One ideal–freedom from emotional pain and external oppression–is the sanctuary everyone seeks inside and beyond Aronofsky’s film. Sara Goldfarb hopes to find it by earning celebrity, a commodity that she fantasizes will nullify her son’s dismal life and her husband’s death. Harry Goldfarb, his girlfriend Marion and his partner Tyrone have less distance to fall: obligations flit from awareness as soon as they pass out of sight; their only concern is scrounging up the cash to accommodate the next trip. Infantilism, the way our recollection of infancy surfaces within our personality, is the name of the game for the dreamers: drugs are the “good mother” of Freudian theory, a constant embrace that protects them from harsh reality, the “bad mother” of responsibility and hardship, an amalgamation of all their discomfort. Much of Freud’s work has fallen out of favor, but the idea of the “splitting” of the mother, a consequence of traumatic mothering, still resonates. Considering how Freud’s criticism informs the ill motivations of Requiem for a Dream, it’s difficult not to imagine the addicts’ needle as a debilitating teat–maybe on a super cold day.

Jacques Lacan, a psychoanalyst not quite as famous but just as foundational, offers another understanding of infant psychology and, tangentially, the infantile adults of the picture. Lacan presents human development as a journey through several worlds. Lois Tyson, in Critical Theory Today, provides a succinct outline: we are inaugurated in fog, not perceiving where one’s self ends and the exterior world begins; after Lacan’s Mirror Stage (estimated at approximately six to eight months) we develop a sense of self as if examining our physical boundaries in a mirror and the fog begins to lift; the Mirror Stage begins our existence in Lacan’s second world, the Imaginary Order. Tyson describes the Imaginary Order as a “world of fullness,” a complete and satisfying union with the mother where the Desire of the Mother is the single determining factor, the last word in contentedness. The Imaginary Order is, as far as the infant can tell, a perfect existence. It’s our first benchmark for quality of life and, unfortunately, nothing afterward compares. We learn language, we develop meaning; we learn what it means to be separated from perfection forever. The Symbolic Order comes along, mucks everything up and forms the prison from which we’ll try to escape every day of our lives.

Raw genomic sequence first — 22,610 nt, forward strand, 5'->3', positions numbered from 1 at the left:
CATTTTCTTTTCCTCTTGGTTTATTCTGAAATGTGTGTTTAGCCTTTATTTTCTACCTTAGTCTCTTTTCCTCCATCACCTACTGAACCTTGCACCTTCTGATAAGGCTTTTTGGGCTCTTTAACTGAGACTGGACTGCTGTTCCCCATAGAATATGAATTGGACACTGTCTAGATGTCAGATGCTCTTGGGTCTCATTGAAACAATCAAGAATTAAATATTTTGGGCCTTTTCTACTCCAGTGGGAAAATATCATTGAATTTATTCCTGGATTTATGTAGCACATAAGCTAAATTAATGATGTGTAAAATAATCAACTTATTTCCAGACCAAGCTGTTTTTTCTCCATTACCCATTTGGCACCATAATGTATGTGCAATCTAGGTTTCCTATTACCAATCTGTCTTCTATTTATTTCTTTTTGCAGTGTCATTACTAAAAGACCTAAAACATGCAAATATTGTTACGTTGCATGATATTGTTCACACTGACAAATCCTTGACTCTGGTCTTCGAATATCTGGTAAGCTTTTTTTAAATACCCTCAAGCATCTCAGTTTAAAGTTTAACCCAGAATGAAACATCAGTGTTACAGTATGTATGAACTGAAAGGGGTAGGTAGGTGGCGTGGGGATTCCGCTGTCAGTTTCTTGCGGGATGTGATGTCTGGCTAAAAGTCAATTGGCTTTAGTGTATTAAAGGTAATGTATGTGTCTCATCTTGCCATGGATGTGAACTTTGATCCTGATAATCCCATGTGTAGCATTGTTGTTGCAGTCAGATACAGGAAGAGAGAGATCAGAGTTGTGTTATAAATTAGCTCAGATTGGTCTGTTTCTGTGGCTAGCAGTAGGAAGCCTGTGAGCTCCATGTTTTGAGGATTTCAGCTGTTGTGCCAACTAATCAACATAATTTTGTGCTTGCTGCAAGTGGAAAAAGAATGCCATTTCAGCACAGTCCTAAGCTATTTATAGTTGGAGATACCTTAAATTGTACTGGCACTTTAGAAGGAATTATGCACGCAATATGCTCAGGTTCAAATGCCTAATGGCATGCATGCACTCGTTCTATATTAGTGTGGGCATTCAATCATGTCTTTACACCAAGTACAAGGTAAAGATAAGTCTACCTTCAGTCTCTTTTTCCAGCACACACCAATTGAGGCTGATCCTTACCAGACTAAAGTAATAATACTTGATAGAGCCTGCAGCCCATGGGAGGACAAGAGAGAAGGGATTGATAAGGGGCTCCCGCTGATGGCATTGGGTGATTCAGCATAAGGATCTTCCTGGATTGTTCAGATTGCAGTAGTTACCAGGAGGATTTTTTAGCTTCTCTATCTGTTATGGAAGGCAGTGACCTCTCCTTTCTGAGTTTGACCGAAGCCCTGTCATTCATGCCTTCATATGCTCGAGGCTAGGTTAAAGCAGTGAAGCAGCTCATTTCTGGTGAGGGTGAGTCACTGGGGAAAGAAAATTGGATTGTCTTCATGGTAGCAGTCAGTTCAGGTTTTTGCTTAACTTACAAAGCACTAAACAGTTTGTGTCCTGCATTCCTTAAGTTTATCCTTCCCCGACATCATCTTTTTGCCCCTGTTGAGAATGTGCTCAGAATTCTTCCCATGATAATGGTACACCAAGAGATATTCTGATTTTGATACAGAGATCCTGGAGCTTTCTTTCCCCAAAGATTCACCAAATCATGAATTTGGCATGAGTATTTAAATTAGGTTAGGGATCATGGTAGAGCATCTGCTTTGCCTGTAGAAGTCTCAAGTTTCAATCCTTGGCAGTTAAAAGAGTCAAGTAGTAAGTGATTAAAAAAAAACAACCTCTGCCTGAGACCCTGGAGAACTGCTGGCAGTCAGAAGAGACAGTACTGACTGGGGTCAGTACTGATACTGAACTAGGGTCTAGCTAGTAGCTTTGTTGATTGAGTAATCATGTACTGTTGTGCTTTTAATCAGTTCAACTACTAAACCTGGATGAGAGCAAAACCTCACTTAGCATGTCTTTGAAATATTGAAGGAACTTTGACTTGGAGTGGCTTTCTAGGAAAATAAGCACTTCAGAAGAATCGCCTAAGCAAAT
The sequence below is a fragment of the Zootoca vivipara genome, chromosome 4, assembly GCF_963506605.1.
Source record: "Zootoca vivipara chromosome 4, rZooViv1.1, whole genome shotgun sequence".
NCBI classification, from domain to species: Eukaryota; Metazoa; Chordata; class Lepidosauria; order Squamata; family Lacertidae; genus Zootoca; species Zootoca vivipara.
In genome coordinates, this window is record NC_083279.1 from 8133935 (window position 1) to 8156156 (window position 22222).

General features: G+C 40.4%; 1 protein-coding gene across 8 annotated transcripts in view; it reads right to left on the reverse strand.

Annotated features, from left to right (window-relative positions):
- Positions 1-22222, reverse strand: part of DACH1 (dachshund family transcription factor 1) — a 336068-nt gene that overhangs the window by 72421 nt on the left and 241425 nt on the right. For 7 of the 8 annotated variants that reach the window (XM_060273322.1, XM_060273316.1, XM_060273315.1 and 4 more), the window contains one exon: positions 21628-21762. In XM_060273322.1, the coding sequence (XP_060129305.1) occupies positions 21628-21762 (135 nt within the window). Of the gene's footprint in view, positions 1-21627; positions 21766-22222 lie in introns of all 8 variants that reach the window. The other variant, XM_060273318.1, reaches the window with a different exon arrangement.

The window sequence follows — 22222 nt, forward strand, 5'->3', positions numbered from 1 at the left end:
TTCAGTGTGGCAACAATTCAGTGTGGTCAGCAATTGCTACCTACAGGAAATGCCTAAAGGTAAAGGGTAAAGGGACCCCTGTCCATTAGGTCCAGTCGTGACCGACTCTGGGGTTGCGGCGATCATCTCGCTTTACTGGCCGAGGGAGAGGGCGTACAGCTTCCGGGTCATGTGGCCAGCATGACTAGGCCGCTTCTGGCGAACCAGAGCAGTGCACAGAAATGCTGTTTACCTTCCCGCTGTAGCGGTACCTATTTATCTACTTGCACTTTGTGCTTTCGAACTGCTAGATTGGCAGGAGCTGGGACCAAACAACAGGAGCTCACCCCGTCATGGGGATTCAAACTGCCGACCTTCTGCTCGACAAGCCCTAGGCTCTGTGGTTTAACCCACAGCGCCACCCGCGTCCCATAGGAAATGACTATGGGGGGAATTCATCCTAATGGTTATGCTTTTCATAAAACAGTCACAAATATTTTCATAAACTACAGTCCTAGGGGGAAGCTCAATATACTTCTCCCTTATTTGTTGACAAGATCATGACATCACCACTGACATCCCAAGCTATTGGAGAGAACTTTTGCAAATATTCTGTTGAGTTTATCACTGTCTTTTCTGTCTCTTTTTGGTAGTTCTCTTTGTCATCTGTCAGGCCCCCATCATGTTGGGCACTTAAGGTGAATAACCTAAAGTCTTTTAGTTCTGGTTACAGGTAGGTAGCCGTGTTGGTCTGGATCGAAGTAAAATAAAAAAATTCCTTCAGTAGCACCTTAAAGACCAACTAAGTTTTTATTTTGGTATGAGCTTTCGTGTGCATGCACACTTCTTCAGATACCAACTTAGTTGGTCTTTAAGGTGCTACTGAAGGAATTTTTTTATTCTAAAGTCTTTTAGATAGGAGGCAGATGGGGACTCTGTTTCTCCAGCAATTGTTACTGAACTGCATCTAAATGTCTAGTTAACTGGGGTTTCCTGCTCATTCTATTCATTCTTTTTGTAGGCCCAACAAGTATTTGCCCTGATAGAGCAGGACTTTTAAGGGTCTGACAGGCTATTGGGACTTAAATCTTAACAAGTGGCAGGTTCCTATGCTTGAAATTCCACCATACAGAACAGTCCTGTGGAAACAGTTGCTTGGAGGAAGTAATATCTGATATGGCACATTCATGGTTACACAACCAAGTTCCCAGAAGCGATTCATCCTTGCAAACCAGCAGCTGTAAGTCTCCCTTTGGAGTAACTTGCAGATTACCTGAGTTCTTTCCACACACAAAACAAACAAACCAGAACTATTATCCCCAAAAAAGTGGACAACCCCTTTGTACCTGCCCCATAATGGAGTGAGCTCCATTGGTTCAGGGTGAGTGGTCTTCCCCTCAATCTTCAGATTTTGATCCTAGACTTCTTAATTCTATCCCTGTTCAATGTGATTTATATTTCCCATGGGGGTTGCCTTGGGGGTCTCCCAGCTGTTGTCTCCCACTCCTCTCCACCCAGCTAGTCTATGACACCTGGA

We were talking about a movie, right? There’s a whole lot of Lacan in Requiem for a Dream, some bits more blatant than others. Mom is everywhere: Tyrone gazes wistfully at a photograph of his own mother throughout the film; Harry and Marion futilely seek perfect companionship in each other; Sara, Harry’s own forgotten mother, grasps at old times and an old dress which is tinted with the rose color of nostalgia. It’s important to note that Sara also clings to a photo of Harry’s graduation that features Harry, departed husband Seymour, Sara and the red dress; although Sara presents the moment captured in this photograph as the height of her own happiness, the Harry in the photo isn’t smiling. From the moment we are initiated into the Symbolic Order, lack is a fact of life. We are never without that emptiness, even in our best moments.